O'Brien concludes that "The idea of Israel withdrawing to its pre-June 1967 territory, and living there behind secure and recognized frontiers, in peace with all its neighbors, is an agreeable international pipe dream." Nor, he says, can he condemn Israel for not carrying out such a withdrawal. It simply can't, he insists. Israel was created to give a people hounded everywhere, and repeatedly and helplessly killed in ways and on a scale no other people has experienced, a secure haven; such a withdrawal would deeply compromise that security.

As O'Brien himself knows, such conclusions will not be pleasing to diplomats who envision what he scornfully calls "comprehensivist" solutions. But such solutions, he stresses, ignore the realities and history etched in the soil of that holy and bloody place, as well as in the wounded memories of the peoples that inhabit it.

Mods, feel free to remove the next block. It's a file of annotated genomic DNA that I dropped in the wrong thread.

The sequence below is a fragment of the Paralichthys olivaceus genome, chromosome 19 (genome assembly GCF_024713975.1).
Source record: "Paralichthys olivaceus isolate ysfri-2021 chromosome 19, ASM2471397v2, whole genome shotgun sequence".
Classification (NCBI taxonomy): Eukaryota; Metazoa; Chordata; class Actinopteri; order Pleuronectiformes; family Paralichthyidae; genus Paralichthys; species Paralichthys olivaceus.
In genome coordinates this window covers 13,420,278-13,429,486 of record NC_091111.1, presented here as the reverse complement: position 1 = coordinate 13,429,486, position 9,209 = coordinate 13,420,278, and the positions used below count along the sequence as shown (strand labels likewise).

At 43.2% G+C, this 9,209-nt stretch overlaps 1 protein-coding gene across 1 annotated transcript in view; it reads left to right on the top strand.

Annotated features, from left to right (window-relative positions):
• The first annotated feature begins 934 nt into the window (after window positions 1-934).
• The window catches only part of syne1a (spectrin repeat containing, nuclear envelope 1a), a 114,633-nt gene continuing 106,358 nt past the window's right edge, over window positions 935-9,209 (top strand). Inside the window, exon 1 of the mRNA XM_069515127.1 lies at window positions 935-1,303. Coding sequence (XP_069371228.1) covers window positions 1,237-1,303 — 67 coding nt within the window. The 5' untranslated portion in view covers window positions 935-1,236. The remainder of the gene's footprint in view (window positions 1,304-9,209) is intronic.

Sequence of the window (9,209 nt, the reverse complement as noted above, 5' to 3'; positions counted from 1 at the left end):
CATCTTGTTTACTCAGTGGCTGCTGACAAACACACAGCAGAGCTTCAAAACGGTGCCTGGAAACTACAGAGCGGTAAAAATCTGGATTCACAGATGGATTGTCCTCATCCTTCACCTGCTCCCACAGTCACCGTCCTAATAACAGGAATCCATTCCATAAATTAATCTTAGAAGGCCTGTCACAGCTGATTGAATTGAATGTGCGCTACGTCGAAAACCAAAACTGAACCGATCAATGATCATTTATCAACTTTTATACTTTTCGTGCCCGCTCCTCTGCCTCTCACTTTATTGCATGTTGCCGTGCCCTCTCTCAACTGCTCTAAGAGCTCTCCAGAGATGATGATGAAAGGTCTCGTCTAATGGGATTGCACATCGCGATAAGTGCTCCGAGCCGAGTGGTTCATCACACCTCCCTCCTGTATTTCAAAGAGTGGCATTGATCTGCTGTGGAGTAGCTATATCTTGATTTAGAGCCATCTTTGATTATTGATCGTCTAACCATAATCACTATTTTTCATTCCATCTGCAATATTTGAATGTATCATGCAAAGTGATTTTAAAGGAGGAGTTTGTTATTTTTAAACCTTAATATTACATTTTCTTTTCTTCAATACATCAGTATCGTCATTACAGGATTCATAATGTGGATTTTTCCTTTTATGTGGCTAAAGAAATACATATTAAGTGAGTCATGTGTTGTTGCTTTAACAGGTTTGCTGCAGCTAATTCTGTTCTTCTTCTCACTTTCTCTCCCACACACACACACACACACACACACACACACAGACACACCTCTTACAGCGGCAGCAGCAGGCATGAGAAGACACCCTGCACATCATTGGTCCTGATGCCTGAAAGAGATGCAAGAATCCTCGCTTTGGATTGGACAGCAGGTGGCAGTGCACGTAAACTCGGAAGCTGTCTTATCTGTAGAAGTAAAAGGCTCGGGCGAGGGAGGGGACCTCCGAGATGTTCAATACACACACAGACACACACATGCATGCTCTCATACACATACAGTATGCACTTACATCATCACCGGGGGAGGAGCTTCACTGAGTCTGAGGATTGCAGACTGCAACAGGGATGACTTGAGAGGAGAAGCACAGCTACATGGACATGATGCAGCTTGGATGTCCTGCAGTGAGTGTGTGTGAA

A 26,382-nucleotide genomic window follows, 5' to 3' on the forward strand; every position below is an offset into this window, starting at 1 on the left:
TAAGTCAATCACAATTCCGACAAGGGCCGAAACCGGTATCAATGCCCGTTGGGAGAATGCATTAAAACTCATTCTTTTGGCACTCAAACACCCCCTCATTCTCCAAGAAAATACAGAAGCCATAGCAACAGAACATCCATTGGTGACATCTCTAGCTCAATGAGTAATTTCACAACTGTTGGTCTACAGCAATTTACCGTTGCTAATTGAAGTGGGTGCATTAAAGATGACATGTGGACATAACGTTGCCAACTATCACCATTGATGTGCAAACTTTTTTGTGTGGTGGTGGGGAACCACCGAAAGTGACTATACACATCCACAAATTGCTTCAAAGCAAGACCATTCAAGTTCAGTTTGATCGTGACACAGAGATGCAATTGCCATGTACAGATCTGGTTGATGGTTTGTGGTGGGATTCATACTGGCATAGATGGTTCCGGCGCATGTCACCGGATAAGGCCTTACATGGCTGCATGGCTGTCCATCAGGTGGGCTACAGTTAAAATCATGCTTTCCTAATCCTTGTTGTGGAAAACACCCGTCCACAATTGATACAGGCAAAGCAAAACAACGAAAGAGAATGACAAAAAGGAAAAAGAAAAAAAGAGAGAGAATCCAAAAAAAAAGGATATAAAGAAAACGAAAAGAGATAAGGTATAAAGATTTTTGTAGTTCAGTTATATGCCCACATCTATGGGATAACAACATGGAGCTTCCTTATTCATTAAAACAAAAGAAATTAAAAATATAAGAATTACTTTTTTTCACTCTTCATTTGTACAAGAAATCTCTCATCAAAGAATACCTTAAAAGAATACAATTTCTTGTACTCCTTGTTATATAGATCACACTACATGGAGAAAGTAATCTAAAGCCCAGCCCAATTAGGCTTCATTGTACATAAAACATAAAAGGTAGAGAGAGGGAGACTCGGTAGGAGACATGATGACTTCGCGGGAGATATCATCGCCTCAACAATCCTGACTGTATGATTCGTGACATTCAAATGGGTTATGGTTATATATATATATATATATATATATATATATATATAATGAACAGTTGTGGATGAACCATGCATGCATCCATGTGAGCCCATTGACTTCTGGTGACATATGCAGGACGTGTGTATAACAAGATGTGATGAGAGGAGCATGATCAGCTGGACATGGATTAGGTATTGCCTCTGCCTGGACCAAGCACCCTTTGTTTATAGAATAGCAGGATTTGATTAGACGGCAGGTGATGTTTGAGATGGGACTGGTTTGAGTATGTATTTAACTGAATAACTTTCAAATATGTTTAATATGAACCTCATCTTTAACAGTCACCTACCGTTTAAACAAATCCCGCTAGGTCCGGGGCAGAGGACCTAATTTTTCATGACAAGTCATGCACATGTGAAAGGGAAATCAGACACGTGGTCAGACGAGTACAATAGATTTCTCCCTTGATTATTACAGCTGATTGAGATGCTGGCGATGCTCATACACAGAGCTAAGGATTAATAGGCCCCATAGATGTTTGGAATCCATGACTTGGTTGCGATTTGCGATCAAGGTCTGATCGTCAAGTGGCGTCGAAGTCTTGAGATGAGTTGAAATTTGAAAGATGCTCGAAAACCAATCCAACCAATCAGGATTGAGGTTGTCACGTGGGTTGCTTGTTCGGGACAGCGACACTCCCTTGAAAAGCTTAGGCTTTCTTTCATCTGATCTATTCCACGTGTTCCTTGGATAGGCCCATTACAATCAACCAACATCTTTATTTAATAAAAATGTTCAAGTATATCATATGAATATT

O'Brien does believe that some tacit arrangements are possible with Syria and Jordan that would at least stabilize the area and give the Palestinians of the West Bank the possibility of a tolerable, if not fully satisfying, existence. Certainly, those arrangements would not satisfy the PLO, and might ultimately be undone; and it is for that reason, O'Brien says, that the end of Israel's siege is not in sight.